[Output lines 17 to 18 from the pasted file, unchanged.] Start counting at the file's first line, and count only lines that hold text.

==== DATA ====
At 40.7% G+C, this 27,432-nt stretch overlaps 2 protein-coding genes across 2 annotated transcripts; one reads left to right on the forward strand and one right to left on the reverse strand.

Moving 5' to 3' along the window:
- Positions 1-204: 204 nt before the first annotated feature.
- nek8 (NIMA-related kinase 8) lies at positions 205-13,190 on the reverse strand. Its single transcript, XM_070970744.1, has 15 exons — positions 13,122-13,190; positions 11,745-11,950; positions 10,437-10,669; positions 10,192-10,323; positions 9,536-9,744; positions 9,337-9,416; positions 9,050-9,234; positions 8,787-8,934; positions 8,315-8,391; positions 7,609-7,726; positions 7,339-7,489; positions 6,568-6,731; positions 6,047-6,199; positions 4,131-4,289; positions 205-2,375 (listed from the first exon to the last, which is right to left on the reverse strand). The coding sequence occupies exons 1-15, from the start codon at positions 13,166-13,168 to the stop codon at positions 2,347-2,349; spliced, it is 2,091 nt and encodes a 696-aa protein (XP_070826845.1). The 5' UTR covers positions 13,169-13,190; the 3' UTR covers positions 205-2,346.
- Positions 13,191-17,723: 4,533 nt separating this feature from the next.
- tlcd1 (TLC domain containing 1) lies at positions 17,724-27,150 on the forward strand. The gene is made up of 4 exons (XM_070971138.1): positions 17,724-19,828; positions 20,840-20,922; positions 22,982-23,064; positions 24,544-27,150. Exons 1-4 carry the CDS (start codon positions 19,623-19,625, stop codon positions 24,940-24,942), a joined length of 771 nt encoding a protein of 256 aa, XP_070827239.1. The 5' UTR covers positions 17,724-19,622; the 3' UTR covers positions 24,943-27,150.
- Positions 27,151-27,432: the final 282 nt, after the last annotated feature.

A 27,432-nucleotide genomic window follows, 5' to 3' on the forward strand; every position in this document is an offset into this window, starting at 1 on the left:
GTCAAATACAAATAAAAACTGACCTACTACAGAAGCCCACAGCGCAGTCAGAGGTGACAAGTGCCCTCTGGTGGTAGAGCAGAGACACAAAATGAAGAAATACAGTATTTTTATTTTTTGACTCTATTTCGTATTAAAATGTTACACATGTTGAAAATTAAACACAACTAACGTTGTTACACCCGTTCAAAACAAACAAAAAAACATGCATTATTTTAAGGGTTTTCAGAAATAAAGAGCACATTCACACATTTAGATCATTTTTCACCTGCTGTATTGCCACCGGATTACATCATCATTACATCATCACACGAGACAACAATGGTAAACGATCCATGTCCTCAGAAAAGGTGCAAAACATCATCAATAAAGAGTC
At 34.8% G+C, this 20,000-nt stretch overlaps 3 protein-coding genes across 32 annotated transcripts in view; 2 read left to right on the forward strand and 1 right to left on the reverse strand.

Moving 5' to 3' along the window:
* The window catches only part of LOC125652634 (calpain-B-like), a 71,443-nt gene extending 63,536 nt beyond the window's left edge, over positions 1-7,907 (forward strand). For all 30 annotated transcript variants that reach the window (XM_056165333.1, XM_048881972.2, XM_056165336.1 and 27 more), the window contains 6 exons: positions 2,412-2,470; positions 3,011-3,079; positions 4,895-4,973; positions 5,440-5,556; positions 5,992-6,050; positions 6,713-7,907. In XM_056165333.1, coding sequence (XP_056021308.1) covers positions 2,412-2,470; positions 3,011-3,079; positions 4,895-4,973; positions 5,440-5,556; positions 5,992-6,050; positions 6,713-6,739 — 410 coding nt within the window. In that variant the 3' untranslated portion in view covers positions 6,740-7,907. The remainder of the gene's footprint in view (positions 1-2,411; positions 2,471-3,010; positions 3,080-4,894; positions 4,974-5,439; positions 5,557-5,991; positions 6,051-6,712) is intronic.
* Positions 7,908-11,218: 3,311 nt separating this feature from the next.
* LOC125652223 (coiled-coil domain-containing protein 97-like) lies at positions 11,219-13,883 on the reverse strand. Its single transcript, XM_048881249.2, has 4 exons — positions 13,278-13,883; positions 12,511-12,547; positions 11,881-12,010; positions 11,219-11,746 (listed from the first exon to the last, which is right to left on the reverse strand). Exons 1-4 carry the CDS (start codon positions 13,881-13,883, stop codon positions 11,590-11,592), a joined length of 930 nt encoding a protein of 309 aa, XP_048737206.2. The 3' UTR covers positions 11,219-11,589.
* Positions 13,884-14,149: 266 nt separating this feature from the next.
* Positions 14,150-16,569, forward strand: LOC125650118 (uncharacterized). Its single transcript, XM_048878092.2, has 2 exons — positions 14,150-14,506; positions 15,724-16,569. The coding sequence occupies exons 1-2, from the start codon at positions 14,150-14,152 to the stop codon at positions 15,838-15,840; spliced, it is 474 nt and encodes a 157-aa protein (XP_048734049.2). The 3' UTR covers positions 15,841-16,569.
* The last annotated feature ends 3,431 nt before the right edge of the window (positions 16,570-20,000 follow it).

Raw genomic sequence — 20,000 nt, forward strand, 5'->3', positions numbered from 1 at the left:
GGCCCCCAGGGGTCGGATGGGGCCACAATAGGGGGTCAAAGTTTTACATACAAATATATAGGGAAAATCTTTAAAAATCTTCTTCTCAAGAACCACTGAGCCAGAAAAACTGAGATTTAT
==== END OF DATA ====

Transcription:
* The last annotated feature ends 3,431 nt before the right edge of the window (positions 16,570-20,000 follow it).

Raw genomic sequence — 20,000 nt, forward strand, 5'->3', positions numbered from 1 at the left: